Economist develops modern typology of innovation research


Economist develops modern typology of innovation research
Historical typology of the concepts of innovation. Credit: International Journal of Innovation Studies (2023). DOI: 10.1016/j.ijis.2023.05.004

A RUDN University economist has developed a new typology of theoretical approaches to innovations study, expanding theoretical knowledge in this field of science. Based on the new typology, the scientist named the most promising areas for further research on innovation. The results were published in the International Journal of Innovation Studies.

Innovation is the object of interdisciplinary research in behavioral economics, management, sociology, and psychology. The diversity of approaches and concepts gave rise to the need for classification. The typology proposed by Jon Sundbo in 1998 has been the common system, and it identified three different aspects of innovation. However, since then many new concepts have appeared that can no longer be unambiguously classified into one of the three types. The new study updates and expands the diagram to include new theoretical directions.

“In this conceptual framework, many theoretical directions are at the intersection of different aspects. Many of the directions appeared after 1998. So, we created a development of this scheme, adding concepts that appeared already in the 21st century,” said Dmitry Kochetkov, Ph.D., Associate Professor of the Department of Probability Theory and Cybersecurity at RUDN University.

In the classical system, there are three theoretical directions. First-type theories consider innovation in an inextricable connection with entrepreneurship; such an understanding of the innovation process goes back to the “father of innovation theory” Joseph Schumpeter. The second type is based on the technological and economic aspects of innovation. The third one views innovation as a social process and addresses strategic aspects.

The economist systematized new concepts and identified those that do not fit into the classical typology, being at the intersection of different perspectives. These are, for example, “spiral models,” “entrepreneurial university” and others. Then he supplemented the classical model, added a second level of hierarchy to the diagram and highlighted the intersections of various aspects.

The result is a new two-level typology of theoretical approaches to the study of innovation. In the entrepreneurial aspect, the author highlighted the concept of entrepreneurial universities; in our time, they are becoming key players in creating a knowledge economy. At the intersection of several aspects—entrepreneurial, technological and economic, and strategic—there are models of the triple, quadruple, and quintuple helix, which describe the interactions between universities, business, and government in the social and natural environment.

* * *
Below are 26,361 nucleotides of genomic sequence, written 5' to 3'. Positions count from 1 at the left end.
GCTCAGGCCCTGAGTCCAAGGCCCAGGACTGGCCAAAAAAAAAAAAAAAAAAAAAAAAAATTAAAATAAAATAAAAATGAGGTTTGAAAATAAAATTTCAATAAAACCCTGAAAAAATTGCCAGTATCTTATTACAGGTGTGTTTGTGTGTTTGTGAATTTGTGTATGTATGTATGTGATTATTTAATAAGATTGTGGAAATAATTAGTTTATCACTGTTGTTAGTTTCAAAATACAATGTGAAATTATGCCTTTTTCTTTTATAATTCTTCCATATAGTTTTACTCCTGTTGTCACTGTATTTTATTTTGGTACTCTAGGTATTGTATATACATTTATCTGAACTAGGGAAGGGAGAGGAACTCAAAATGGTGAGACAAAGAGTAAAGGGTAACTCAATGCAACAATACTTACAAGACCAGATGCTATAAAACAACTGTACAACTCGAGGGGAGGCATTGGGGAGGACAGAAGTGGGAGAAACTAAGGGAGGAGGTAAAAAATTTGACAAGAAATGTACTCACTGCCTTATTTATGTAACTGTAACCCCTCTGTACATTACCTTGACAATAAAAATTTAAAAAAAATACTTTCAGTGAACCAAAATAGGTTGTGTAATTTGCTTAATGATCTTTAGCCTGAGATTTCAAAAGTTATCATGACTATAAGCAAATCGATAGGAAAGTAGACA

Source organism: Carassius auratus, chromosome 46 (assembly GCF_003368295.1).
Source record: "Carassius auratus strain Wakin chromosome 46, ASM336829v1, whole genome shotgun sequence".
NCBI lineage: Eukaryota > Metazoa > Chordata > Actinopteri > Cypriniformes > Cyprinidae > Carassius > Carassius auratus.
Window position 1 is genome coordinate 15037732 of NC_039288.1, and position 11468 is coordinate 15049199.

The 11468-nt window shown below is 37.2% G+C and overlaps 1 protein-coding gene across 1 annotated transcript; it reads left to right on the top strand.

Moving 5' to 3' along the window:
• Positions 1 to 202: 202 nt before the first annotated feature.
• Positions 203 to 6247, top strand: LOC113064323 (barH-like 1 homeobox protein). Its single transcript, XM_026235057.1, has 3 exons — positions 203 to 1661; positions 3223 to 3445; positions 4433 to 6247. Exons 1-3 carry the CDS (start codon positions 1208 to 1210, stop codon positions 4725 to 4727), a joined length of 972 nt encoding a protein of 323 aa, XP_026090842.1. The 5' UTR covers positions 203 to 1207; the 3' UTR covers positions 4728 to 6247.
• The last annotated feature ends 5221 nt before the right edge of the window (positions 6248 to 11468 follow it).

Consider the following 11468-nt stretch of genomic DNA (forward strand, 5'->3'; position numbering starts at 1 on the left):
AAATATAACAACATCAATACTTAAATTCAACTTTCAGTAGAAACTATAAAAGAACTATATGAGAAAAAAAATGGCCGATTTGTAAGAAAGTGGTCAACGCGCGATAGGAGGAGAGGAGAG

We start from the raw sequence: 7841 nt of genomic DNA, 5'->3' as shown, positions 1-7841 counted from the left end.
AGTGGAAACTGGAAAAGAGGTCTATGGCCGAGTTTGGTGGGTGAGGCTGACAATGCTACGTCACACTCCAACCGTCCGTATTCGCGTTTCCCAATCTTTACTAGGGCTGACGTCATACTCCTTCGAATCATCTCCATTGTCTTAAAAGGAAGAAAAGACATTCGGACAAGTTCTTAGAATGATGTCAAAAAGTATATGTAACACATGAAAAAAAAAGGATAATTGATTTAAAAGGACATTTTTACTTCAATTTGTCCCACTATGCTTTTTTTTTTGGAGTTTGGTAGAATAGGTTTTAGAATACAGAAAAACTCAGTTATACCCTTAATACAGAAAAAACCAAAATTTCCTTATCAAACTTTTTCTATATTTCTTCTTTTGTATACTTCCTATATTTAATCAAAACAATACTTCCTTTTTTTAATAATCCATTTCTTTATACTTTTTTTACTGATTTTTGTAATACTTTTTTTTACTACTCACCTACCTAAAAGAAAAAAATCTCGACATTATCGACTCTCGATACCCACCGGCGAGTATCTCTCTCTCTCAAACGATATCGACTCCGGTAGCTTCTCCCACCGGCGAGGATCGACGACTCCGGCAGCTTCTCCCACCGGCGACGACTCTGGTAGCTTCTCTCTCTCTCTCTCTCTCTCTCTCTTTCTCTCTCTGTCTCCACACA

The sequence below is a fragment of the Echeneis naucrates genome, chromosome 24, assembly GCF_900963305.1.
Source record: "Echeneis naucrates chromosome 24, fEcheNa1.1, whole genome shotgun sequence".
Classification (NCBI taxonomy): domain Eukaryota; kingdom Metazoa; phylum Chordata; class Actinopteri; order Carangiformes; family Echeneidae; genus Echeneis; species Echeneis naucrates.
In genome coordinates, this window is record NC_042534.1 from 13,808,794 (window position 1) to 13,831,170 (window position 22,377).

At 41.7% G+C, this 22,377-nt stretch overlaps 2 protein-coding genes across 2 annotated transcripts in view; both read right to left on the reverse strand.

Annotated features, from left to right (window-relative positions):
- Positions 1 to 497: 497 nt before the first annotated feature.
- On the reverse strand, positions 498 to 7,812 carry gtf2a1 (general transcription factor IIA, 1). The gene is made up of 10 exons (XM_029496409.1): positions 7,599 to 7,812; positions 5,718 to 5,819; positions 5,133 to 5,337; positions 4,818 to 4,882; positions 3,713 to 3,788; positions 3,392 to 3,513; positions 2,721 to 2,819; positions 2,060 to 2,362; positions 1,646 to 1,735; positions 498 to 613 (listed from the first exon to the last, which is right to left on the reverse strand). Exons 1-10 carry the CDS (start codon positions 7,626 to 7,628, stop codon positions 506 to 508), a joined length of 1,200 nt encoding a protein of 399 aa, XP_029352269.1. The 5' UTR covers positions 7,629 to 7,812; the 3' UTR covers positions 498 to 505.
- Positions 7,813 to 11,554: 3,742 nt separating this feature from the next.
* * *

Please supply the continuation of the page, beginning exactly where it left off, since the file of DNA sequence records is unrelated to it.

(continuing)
Having described and systematized these concepts, the researcher also named the most promising areas for further research. The first promising direction is the role of innovation and entrepreneurship in the development of public institutions and raising the standard of living achieving sustainable development goals. The second is to examine the national economic, political, and social context and its impact on innovation.

“The digital transformation of economies and societies has significantly changed the innovation landscape. Innovation research goes far beyond economic, technological, and management studies. Another problem is that most, if not all, innovation theories and concepts were formulated in developed countries. Therefore, studies of the national context and its impact on innovation and entrepreneurship, especially in developing countries, are an important part of academic and political discourse,” said Kochetkov.

More information:
Dmitry M. Kochetkov, Innovation: A state-of-the-art review and typology, International Journal of Innovation Studies (2023). DOI: 10.1016/j.ijis.2023.05.004

Provided by
Russian Foundation for Basic Research

Economist develops modern typology of innovation research (2023, October 13)
retrieved 15 October 2023

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